The rules regarding qualifying employment abroad, required for an L-1 intracompany transfer visa, are clarified, if not changed, in a new US Citizenship and Immigration Services (USCIS) policy memorandum (PM).
Dated November 15, 2018, USCIS PM-602-0167, states that:
- All visa requirements must be satisfied as of the date the agency receives the L-1 visa petition;
- The employee must be physically outside the US for the required 1 continuous year of employment; and
- In certain cases, time spent in the US will not break the continuity required, but that time will not be counted towards the required 1 year.
The PM does not create new law or effect a change in policy. Its stated purpose is to clarify existing rules.
The requirement that a visa petitioner meet all legal requirements at the time the petition is filed is longstanding. It already was not possible to file a defective petition and then cure that defect with facts that occur subsequent to filing. That is why L-1 petitions could never be filed before an employee completed the full 12 months of employment abroad.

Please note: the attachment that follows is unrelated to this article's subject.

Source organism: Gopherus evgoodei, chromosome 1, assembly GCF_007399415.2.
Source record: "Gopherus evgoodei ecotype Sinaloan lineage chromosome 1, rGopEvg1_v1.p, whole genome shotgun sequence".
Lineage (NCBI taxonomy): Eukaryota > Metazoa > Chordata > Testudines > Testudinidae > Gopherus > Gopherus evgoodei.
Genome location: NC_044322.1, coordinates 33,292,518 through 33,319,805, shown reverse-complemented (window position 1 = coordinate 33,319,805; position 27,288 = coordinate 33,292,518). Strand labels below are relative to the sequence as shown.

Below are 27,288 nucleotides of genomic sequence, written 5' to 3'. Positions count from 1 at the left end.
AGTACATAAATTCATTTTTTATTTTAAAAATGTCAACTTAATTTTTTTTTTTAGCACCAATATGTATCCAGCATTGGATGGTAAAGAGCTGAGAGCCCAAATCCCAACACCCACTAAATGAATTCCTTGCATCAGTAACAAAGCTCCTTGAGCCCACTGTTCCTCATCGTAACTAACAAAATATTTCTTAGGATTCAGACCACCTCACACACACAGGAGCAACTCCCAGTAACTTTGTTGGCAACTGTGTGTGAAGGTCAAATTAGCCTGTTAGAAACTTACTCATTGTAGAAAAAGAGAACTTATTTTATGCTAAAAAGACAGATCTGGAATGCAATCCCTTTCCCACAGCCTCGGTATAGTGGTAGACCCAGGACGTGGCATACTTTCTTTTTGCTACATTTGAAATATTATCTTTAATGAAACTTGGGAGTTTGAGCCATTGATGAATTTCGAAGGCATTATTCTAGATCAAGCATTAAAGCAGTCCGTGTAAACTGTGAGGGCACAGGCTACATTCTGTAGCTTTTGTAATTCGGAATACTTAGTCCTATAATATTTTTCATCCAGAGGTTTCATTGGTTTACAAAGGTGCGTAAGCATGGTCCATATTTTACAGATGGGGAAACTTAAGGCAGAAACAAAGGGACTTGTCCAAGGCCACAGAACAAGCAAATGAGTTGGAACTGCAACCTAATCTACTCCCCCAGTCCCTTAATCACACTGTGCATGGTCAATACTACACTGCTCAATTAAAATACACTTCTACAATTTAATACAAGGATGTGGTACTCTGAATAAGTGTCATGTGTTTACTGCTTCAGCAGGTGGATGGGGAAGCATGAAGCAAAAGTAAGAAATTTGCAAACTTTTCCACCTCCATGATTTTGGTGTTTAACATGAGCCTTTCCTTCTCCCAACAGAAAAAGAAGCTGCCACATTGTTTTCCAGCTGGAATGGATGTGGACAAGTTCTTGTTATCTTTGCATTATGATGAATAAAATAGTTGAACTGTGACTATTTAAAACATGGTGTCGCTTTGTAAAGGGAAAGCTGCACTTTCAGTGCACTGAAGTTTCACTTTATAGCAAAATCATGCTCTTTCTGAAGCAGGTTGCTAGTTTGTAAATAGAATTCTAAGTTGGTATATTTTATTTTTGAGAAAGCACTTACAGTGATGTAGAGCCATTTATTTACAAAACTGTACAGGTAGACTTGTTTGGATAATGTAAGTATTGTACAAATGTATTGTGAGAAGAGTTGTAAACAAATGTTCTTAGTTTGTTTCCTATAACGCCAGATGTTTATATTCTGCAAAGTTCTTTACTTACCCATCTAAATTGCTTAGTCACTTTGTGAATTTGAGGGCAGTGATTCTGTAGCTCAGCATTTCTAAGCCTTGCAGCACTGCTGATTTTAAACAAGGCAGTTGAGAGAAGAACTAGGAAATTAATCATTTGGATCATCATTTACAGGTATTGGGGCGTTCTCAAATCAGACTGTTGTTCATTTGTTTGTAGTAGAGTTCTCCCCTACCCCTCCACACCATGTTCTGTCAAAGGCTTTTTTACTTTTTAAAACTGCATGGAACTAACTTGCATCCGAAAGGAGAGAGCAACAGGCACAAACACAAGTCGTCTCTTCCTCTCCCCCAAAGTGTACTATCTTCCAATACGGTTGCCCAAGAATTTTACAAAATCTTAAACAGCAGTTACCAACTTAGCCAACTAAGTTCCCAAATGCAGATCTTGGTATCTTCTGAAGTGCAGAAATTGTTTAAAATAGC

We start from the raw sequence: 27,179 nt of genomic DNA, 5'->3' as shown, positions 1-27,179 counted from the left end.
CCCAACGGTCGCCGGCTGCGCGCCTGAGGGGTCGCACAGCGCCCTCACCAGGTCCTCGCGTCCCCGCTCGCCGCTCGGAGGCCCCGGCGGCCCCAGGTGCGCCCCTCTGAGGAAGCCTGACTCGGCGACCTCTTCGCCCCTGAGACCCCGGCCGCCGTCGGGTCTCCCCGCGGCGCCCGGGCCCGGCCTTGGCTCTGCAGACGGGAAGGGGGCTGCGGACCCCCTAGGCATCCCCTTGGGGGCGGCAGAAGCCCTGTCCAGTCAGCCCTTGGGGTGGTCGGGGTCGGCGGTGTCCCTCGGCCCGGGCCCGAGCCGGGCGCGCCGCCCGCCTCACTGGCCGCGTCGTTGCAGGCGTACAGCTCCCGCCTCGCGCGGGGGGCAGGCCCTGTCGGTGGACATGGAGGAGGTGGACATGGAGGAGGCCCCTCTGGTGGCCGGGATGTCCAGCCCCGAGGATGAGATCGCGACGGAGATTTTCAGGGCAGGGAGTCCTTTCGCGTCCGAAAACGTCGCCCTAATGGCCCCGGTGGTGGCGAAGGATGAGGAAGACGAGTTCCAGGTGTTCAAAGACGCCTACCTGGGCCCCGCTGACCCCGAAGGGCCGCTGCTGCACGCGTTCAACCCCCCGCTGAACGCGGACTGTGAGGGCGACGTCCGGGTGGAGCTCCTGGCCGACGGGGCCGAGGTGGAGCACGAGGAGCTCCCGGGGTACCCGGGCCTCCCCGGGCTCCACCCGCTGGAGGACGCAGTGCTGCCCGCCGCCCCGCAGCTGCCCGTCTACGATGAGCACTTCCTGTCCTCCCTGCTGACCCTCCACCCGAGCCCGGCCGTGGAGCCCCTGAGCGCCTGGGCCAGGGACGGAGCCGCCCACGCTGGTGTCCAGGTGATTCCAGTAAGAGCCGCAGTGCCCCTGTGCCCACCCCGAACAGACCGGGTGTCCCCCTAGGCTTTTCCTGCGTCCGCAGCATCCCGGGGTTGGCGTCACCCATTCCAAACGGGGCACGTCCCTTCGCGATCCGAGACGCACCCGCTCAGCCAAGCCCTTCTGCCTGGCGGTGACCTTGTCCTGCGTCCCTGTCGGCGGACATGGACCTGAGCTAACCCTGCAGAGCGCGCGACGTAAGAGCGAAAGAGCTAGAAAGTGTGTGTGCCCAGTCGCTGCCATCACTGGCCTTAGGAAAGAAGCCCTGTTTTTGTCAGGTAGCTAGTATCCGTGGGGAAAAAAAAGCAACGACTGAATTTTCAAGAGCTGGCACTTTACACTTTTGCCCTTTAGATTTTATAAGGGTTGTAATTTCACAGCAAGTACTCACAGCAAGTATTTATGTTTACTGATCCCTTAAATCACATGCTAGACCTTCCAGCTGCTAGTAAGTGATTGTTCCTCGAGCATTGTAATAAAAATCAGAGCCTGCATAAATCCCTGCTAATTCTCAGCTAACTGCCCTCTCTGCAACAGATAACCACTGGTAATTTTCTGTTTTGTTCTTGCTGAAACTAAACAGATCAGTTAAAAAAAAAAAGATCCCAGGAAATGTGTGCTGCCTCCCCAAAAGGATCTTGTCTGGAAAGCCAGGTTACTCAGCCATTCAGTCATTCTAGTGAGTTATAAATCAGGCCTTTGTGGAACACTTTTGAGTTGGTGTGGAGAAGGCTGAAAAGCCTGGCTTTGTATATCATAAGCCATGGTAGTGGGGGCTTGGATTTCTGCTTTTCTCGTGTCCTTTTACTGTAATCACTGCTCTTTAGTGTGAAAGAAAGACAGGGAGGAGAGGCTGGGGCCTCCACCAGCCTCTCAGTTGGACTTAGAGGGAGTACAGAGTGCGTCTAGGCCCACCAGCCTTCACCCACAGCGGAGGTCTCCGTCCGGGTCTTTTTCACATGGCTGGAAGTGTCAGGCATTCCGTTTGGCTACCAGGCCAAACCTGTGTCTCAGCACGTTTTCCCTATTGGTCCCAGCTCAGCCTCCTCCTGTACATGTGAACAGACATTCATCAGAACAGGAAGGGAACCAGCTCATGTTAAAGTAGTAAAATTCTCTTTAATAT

The PM repeats the agency's regulation that brief trips to the US for business or pleasure do not interrupt the required 1 continuous year of employment abroad. The regulations never defined "brief" and the PM, regrettably, doesn't either. There is an example in the memo of brief trips totaling 60 days during the 1 year. It would have been better if the PM stated whether, for example, 1 trip for 60 days is brief, or 2 trips for 30 days, etc. As a result, the situation is neither improved nor worsened by the PM's issuance.
Even though the law already clearly states that only days when the employee is physically outside the US may be counted, the PM states that time spent in the US working for a qualifying organization does not count, and updates Chapter 32.3 of the Adjudicator's Field Manual to reflect this needless clarification.
For the full text of the Policy Memo, can be found at the USCIS website.
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